Ingredients to Look for in Preworkouts

I am a scientist by training, not a shill.

So I am not going to try and convince you to buy some mysterious powder from the Himalayas that will make you jacked.

I am, however, going to cut to the chase and tell you about why a few supplements might be worth taking to maximize your training.

The main reason for each of these is that they increase your ability to do work, which we know is the main dictator of how jacked you get during your bulk cycle.

The three on the list today are caffeine, beta-alanine, and citrulline.

 

1. CAFFEINE

Caffeine is touted as one of the most efficacious pre-workout supplements for increasing energy, focus, and training capacity. It is also thought to elicit the following: increased anaerobic running capacity, power output, adrenaline, aerobic exercise, blood glucose and fat oxidation, as well as decreased insulin sensitivity.

Related: 4 Supplements You Should be Taking This Bulking Season

Caffeine primarily works by antagonizing (essentially blocking) adenosine receptors. Adenosine normally binds to these receptors, causing drowsiness. By antagonizing these receptors, caffeine can increase alertness and combat drowsiness.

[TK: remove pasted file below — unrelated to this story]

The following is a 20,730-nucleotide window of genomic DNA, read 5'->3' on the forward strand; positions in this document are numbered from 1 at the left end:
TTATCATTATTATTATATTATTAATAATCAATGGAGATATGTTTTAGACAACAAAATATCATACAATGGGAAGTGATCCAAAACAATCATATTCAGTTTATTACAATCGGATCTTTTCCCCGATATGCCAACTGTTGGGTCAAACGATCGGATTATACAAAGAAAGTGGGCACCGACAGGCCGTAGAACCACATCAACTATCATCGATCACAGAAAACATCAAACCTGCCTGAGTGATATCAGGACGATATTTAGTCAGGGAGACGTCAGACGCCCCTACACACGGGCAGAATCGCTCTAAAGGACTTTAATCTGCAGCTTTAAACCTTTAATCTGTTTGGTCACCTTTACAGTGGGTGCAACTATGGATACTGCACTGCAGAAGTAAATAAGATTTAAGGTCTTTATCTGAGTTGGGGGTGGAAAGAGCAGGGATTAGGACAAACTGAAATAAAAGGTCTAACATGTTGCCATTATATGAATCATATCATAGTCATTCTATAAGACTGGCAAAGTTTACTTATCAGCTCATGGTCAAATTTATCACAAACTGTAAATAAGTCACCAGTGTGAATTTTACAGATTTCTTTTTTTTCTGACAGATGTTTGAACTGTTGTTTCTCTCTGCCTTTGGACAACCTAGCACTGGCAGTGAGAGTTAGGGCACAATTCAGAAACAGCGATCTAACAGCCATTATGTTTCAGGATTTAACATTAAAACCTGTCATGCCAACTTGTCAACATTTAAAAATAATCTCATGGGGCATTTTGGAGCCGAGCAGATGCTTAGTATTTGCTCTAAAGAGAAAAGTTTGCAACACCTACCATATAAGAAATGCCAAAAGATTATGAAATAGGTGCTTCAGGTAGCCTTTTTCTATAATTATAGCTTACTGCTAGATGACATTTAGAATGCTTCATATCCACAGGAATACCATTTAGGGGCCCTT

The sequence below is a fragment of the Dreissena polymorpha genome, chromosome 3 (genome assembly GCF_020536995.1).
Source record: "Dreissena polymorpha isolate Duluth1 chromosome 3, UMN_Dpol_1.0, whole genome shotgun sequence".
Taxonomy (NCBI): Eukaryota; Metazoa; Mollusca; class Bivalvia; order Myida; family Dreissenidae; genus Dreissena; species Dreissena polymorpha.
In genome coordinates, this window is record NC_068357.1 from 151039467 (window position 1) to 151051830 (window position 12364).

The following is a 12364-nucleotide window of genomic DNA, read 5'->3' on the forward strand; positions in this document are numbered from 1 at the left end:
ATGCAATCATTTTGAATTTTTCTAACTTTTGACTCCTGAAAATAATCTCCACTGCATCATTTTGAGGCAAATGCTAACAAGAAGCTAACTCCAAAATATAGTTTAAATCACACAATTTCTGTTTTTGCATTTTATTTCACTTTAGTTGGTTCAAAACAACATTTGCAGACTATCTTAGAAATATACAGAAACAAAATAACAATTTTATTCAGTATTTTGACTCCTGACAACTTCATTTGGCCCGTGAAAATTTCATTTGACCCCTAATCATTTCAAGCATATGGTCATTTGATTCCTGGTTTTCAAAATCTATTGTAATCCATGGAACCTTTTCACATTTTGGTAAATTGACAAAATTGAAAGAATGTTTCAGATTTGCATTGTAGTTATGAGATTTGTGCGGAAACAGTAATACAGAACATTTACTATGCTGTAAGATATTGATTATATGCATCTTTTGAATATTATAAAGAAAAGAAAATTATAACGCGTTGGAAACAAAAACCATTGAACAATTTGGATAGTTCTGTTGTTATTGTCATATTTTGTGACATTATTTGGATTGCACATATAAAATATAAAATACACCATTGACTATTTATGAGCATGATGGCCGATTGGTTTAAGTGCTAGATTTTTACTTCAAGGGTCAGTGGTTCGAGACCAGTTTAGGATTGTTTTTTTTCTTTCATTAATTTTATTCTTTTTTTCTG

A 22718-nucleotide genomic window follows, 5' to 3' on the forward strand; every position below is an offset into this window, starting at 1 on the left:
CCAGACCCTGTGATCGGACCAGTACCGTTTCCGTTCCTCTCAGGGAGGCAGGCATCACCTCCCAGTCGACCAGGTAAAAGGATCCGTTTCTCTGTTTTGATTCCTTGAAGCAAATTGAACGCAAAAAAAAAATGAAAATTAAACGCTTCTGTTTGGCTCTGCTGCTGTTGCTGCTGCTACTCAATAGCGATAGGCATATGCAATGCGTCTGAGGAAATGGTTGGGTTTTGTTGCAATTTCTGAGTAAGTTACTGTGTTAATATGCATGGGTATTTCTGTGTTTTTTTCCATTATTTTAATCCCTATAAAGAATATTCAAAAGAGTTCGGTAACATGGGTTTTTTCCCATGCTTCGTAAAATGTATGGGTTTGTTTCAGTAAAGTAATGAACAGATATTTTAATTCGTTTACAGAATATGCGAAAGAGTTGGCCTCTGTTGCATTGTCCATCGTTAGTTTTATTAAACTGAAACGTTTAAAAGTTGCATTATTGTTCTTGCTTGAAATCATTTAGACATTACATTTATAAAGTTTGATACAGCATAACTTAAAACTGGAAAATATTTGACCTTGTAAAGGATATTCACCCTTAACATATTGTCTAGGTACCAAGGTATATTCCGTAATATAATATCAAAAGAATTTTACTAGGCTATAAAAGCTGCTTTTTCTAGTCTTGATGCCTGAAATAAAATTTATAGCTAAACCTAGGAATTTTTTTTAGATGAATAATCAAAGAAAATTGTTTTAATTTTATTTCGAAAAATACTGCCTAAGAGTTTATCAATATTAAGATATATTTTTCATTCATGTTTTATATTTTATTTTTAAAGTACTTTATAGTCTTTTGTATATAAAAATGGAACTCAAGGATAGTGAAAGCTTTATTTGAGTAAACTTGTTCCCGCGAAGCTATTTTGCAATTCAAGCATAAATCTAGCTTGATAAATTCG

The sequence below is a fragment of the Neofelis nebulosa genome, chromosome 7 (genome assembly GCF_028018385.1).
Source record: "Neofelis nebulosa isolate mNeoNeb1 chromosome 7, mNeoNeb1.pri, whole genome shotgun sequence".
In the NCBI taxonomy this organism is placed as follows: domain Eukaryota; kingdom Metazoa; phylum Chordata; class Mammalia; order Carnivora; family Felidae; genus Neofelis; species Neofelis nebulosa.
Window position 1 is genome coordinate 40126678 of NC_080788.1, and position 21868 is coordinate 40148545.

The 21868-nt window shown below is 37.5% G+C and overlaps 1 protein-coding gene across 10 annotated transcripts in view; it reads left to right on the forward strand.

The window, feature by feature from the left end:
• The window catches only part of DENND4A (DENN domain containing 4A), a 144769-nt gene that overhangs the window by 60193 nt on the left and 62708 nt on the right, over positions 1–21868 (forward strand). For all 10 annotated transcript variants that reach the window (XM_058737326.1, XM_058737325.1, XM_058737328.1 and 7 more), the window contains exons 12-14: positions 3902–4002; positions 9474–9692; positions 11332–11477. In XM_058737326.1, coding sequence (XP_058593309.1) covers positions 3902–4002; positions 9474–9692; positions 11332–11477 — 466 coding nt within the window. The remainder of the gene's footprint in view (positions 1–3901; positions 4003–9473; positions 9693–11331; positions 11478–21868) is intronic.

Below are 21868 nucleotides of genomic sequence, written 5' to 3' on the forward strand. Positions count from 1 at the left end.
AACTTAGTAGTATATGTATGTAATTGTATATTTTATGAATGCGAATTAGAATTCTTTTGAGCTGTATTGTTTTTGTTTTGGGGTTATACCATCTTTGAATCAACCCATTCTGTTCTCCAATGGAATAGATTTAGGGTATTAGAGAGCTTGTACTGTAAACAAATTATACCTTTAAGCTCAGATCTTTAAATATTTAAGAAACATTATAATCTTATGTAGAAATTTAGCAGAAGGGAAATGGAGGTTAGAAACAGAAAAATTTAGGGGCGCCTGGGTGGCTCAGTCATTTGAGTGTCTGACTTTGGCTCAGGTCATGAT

Caffeine is also distributed throughout the body and interacts with receptors on the surfaces of other cells to elicit different physiological processes including the release of adrenaline and cortisol.

Several studies have shown that caffeine pre-workout can increase power output1, 2, 3. However, it appears to not be related to improvements in 1 repetition maximums but in “sustain power,” e.g. 3-5 RM and Wingate.

It may be due to a reduction in pain perception, and mobilization of intramuscular calcium (the stuff that lets your muscles actually contract).

There have been documented increases in aerobic capacity from caffeine supplementation4, 5, 6. This is potentially mediated by increased free fatty acid (FFA) release. However, contradictory evidence shows that adrenaline increased FFA release, thus decreasing FFA oxidation.

Related: How To Choose The Right Supplements According To Science

Dosing of caffeine is highly variable. Your genetics and habitual use of caffeine play a large role in how much is needed to elicit an effect. The more you consume on a daily basis, the more you will need to consume in order to see any training benefit.

Additionally, there appears to be a “saturation” limit where you only receive an anti-fatigue benefit and no additional effects from higher levels of caffeine intake.

 

2. BETA-ALANINE

Beta-alanine is the beta form of the amino acid alanine (meaning the amino group is in the beta position). It is the rate limiting (read bottleneck) precursor to a chemical called carnosine which acts as a buffer to prevent reductions in pH.

Beta-Alanine is purported to increase your training capacity by improving the body’s ability to buffer exercise-induced decreases in pH. In essence, Beta-alanine isn’t doing the work; it is providing your body with the ability to make more carnosine.